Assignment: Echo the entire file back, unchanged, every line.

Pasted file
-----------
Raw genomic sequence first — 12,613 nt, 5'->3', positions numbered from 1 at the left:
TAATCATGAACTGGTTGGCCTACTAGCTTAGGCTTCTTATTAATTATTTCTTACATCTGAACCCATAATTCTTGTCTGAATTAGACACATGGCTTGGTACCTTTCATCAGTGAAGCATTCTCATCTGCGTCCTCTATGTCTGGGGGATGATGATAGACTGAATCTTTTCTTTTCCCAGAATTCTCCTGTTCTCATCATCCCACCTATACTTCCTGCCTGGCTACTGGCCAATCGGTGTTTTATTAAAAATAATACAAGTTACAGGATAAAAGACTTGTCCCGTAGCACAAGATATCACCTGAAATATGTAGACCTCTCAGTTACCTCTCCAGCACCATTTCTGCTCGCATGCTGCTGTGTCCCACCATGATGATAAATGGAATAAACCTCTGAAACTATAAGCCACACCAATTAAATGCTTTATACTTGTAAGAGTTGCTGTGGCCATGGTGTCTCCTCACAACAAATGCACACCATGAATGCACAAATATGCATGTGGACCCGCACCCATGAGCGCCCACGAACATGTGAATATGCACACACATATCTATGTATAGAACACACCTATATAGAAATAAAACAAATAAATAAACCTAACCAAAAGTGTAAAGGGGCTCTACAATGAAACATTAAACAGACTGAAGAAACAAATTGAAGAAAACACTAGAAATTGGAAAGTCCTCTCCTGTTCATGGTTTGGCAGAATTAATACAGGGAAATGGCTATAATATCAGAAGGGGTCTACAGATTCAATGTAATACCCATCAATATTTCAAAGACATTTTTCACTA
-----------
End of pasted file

Raw genomic sequence first — 12,613 nt, 5'->3', positions numbered from 1 at the left:
TAATCATGAACTGGTTGGCCTACTAGCTTAGGCTTCTTATTAATTATTTCTTACATCTGAACCCATAATTCTTGTCTGAATTAGACACATGGCTTGGTACCTTTCATCAGTGAAGCATTCTCATCTGCGTCCTCTATGTCTGGGGGATGATGATAGACTGAATCTTTTCTTTTCCCAGAATTCTCCTGTTCTCATCATCCCACCTATACTTCCTGCCTGGCTACTGGCCAATCGGTGTTTTATTAAAAATAATACAAGTTACAGGATAAAAGACTTGTCCCGTAGCACAAGATATCACCTGAAATATGTAGACCTCTCAGTTACCTCTCCAGCACCATTTCTGCTCGCATGCTGCTGTGTCCCACCATGATGATAAATGGAATAAACCTCTGAAACTATAAGCCACACCAATTAAATGCTTTATACTTGTAAGAGTTGCTGTGGCCATGGTGTCTCCTCACAACAAATGCACACCATGAATGCACAAATATGCATGTGGACCCGCACCCATGAGCGCCCACGAACATGTGAATATGCACACACATATCTATGTATAGAACACACCTATATAGAAATAAAACAAATAAATAAACCTAACCAAAAGTGTAAAGGGGCTCTACAATGAAACATTAAACAGACTGAAGAAACAAATTGAAGAAAACACTAGAAATTGGAAAGTCCTCTCCTGTTCATGGTTTGGCAGAATTAATACAGGGAAATGGCTATAATATCAGAAGGGGTCTACAGATTCAATGTAATACCCATCAATATTTCAAAGACATTTTTCACTA